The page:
War Hospital – Review
Follow Genre: Management sim, survival game
Developer: Brave Lamb Studio
Publisher: Nacon
Platform: PC, PS5, Xbox Series X|S
Tested on: PC

War Hospital – Review

Site Score
Good: Accurately conveys the sense of dread and gruesomeness of war
Bad: Several glitches and shoddy UI harm the overall experience
User Score
(1 votes)
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VN:R_U [1.9.22_1171]
Rating: 6.0/10 (1 vote cast)

War. War never changes. Games about war do, however. It wasn’t all that long ago that war games would glorify battlefield conflict, in clear-cut stories about good versus evil. In recent years, however, we’ve seen a shift towards more realistic representations of the horrors of war. Games like This War of Mine or Last Train Home highlight the tragedies and grey areas that take place in the aftermath of battle, and War Hospital aims to continue this trend. This management sim puts you in charge of taking care of battlefield victims at the tail-end of the First World War. Are War Hospital’s virtual soldiers worth saving or should the game be put out of its own misery?


Stepping in the mud-and-blood-soaked boots of Major Henry Wells, you’re put in charge of a British field hospital. The year is 1918 and although the end of WWI is drawing near, there is still a nigh-endless stream of wounded soldiers being brought into your care. With only limited resources at your disposal, your aim is to save the lives of as many of these brave men as possible. You can’t save them all, however, and making the difficult choice between who dies and who lives is at the forefront of War Hospital’s narrative. Wells himself is an interesting character too: a retired field officer, called back to the front while still processing the loss of his son. He arrives in a desperate situation, convinced to do what he can to transform the humble field hospital into a beacon of hope.


Like many games in the setting, War Hospital cloaks itself in the muted browns, greens, and greys most people associate with war. The visuals aren’t necessarily the most impressive, but they are fitting of War Hospital’s grim atmosphere. The top-down buildings and environments that you spend most of your time looking at are adequately detailed, as are the hand-drawn portraits and office environments that are shown when you’re pondering decisions. On the other hand, the character models appearing in the very rare pre-rendered cutscenes feel oversimplified. War Hospital nails its presentation for the most part, although this is achieved through context and knowing that this is based on real-life events. That’s a minor complaint overall, because the game looks good for what it wants to be, but it could have been even better if more care had been put into these cutscenes, even if it meant showing outright gore and gruesomeness.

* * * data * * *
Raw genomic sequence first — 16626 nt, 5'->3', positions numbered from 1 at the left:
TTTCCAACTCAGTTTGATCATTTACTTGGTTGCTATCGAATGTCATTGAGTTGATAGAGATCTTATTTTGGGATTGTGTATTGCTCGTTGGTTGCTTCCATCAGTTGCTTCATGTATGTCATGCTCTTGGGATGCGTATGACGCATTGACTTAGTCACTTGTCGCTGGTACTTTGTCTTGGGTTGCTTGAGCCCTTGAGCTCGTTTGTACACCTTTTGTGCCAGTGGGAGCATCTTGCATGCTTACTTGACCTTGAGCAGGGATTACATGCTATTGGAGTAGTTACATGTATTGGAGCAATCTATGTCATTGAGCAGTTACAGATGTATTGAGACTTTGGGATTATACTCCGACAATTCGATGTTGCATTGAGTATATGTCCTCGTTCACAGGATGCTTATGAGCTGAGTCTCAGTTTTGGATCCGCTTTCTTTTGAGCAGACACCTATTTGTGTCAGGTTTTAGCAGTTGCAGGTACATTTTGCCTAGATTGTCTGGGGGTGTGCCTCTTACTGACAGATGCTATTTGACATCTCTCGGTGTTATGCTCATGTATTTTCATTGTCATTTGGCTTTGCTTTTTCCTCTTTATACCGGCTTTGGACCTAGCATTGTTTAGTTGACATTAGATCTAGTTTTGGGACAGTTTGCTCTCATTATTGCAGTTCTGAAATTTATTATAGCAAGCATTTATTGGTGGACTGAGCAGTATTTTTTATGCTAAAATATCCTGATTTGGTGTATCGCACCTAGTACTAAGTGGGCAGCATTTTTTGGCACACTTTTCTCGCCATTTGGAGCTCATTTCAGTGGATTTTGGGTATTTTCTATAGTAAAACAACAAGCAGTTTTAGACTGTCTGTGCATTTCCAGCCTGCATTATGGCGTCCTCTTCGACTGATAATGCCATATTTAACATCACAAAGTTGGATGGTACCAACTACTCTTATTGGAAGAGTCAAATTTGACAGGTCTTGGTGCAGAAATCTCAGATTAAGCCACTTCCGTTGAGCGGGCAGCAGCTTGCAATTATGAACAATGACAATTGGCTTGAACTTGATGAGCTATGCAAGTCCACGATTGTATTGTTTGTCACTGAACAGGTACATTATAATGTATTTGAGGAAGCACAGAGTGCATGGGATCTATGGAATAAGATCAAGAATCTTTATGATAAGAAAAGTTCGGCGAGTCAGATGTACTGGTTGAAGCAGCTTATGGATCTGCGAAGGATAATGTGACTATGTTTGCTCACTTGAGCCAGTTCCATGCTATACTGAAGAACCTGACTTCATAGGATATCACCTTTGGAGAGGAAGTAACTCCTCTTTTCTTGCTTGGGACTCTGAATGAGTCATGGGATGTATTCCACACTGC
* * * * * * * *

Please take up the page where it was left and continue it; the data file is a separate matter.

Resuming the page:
Fortunately, War Hospital’s audio fares slightly better than the visuals. The ambient sound effects of the hospital bring the horror to life. The screams of wounded soldiers are heard across your hospital and the sounds of war echo in the distance. The setting of a British field hospital means that you’ll be hearing plenty of stiff-upper-lip English accents, and thankfully the characters don’t ham it up or sound like Monty Python rejects. Not all of the dialogue is voiced, but a good chunk of it is, and the voice cast does a commendable job of bringing across the emotions of their characters.


Beneath War Hospital’s bleak and depressing setting, you’ll find a resource management simulator that relies too much on its concept. Admittedly, said concept is fantastic, but War Hospital doesn’t quite nail the gameplay side as well as it does its narrative and audiovisual presentation. We’ll get into the nitty and the gritty of what went wrong here a bit further down, but first, let’s take a look at War Hospital’s core experience and what the game does right. Contrary to what the title might have you believe, you’re not just running a hospital, but the surrounding logistics as well. You’re in charge of medical staff, of course, but also engineers that repair and expand your infrastructure, scouts that keep an eye out for German spies in the area, and what boils down to HR management as you need to make sure your staff gets their wages, manage the spending of your facility and keep an eye on how much food you have left.